Altova website: JSON mapping
To use JSON files in mappings, the mapping language must be set to one of the following: Built-in, C#, Java. For more information, see Transformation Languages.
Similar to other component types supported by MapForce, a schema file is required before you can read or write JSON data. If you don't have a schema file, MapForce can generate one automatically. See Adding JSON Files as Mapping Components. If you supply a JSON schema file not generated by MapForce, then MapForce expects it to be of version Draft 04, Draft 06, Draft 07, Draft 2019-09, Draft 2020-12 or have no version at all. For more information about JSON Schema versions, see the JSON Schema Specification.
The following is an example of how a JSON structure appears in MapForce:
JSON Component in MapForce
As illustrated above, the structure of nodes in the JSON component reflects the structure of the JSON instance file. The basic JSON types are conventionally represented in MapForce as shown below.
Number or integer
There are also special cases, described below:
The node appears on the JSON component under any object whose additionalProperties property is true or not present in the schema. It allows you to map to or from properties not explicitly listed in the schema (see also Example: Mapping from JSON to CSV).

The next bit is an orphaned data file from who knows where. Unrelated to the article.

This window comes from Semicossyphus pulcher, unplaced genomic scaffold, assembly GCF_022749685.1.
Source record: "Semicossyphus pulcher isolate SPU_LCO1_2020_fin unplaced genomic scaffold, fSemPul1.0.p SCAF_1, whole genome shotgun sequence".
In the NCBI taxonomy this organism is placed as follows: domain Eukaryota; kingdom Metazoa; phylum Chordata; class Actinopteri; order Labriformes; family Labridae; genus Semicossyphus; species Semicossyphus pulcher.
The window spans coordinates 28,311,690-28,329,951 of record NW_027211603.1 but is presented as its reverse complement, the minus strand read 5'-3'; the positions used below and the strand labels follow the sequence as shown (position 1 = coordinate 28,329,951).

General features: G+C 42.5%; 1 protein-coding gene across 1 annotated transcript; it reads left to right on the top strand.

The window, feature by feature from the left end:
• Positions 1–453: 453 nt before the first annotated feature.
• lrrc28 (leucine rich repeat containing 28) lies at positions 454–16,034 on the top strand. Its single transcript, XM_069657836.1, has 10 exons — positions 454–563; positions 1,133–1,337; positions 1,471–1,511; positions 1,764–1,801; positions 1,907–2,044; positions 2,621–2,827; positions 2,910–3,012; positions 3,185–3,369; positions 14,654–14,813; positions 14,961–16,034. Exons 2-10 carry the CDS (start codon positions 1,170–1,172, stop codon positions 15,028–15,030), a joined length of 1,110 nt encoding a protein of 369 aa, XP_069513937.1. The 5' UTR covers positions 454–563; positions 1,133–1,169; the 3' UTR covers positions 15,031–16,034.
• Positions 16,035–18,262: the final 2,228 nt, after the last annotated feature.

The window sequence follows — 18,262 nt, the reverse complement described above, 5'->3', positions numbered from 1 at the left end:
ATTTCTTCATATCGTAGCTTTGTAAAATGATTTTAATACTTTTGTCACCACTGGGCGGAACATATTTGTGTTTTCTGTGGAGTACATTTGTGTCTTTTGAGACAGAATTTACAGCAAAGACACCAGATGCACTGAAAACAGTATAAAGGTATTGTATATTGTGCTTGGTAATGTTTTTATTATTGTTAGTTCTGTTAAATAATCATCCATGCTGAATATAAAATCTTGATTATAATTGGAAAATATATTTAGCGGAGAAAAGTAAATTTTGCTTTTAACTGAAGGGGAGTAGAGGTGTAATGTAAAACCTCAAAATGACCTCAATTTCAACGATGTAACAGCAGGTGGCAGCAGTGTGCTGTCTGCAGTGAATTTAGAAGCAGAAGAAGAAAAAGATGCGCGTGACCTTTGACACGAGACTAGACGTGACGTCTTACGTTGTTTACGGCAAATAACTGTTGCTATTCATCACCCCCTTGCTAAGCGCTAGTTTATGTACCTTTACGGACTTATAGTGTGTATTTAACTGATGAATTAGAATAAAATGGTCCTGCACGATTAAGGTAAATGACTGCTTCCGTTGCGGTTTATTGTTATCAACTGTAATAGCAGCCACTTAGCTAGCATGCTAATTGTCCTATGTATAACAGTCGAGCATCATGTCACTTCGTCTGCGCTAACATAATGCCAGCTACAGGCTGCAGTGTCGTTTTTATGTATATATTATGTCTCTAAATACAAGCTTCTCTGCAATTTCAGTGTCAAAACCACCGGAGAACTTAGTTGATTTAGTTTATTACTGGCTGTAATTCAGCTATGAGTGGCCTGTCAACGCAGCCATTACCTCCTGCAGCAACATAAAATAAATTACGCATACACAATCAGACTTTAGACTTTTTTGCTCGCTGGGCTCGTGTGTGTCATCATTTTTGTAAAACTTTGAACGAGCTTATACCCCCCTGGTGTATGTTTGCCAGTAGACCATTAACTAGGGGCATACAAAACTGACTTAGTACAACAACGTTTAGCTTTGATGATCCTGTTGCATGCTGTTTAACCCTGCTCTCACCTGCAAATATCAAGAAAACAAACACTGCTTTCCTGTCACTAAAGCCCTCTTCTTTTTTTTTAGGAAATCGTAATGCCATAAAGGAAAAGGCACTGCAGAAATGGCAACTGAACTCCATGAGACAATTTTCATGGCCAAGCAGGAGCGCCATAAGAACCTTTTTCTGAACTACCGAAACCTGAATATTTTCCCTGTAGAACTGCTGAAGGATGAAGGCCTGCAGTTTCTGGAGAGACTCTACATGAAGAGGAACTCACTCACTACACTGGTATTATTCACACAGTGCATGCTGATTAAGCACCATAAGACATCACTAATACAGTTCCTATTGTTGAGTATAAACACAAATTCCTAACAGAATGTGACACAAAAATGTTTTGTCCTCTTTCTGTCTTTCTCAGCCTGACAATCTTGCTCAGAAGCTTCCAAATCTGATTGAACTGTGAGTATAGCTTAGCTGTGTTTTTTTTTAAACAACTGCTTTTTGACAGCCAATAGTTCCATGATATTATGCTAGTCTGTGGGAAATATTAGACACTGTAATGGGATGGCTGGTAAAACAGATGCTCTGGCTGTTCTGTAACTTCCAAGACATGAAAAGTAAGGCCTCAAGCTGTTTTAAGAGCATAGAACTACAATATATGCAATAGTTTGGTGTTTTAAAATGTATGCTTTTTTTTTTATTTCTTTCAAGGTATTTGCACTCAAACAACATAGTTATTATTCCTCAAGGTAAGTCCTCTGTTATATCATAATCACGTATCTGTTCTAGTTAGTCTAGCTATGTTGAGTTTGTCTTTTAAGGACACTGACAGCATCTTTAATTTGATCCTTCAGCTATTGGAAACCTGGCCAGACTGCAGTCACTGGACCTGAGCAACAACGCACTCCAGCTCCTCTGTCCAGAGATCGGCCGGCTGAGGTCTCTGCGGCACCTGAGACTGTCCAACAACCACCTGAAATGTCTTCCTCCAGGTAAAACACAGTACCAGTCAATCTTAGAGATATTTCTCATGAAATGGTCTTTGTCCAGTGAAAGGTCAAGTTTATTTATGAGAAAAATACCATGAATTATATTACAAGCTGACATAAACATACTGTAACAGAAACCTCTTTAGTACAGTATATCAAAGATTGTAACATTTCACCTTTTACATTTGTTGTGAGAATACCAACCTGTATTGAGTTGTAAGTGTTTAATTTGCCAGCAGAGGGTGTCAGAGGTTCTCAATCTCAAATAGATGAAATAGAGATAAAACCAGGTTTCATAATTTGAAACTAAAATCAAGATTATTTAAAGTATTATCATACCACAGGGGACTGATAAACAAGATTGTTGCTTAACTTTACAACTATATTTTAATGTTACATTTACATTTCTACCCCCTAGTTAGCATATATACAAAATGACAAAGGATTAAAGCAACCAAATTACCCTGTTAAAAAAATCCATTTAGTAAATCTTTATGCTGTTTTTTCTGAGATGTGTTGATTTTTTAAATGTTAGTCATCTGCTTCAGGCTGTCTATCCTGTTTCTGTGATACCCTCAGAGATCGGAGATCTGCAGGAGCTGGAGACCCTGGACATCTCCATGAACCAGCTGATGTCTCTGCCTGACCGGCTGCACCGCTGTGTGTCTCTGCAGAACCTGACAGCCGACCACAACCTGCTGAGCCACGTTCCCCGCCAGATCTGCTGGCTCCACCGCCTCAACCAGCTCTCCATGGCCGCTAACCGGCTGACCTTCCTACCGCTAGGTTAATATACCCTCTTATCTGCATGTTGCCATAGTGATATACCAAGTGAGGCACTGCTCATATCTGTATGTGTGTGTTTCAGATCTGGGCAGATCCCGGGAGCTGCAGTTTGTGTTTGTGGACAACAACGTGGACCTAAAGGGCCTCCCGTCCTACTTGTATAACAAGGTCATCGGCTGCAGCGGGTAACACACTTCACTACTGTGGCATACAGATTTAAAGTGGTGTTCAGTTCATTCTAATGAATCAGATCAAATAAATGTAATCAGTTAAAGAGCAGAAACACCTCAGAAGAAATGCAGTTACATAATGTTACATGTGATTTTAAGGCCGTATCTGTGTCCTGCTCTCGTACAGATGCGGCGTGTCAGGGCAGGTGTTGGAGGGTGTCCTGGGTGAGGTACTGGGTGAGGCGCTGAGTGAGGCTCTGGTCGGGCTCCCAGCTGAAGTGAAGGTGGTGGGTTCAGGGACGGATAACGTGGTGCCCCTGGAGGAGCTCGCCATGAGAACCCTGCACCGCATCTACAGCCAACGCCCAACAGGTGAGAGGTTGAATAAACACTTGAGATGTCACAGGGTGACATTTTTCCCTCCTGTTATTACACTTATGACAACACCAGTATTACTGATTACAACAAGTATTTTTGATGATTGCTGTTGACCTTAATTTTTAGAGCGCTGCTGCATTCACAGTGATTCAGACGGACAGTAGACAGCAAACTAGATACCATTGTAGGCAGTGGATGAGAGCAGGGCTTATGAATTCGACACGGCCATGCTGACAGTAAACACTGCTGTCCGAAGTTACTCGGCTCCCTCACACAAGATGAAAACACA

This node can also appear for objects having the patternProperties property.
JSON schema allows defining subtypes for objects and arrays (anyOf, allOf, oneOf). MapForce displays such subtypes using special structure nodes ( ) that do not have a direct representation in the JSON instance file.
If your mapping is reading from a JSON file, such subtype nodes provide a value only if the current input value is valid according to the subtype schema.
If your mapping is writing to a JSON file, make sure that you choose the correct subtype to fill. Filling multiple subtypes may lead to duplicate object properties and, thus, may result in invalid output JSON files.
Multiple types at the same location
JSON schema allows multiple types to occur at the same location. In such cases, the MapForce component displays separate structure nodes for all basic types that can occur at that location.
MapForce displays the title and description properties of types in the JSON schema in the "type" and "annotation" fields, if available. If title is absent, MapForce may also use part of the URI from the \$ref property as a type name.
Arrays containing mixed item types
If an array has different types of items in the JSON schema (for example, both strings and numbers), MapForce displays an "item" node for each item type. When writing to a JSON file, this enables you to create arrays which contain items of different types.
Arrays defined as tuples
If an array has items whose type is assigned by position in the JSON schema, MapForce displays the zero-based index of the item as separate structure nodes (for example item, item, and so on. When writing to a JSON file, this enables you to specify the type of each individual item in the array by its zero-based index.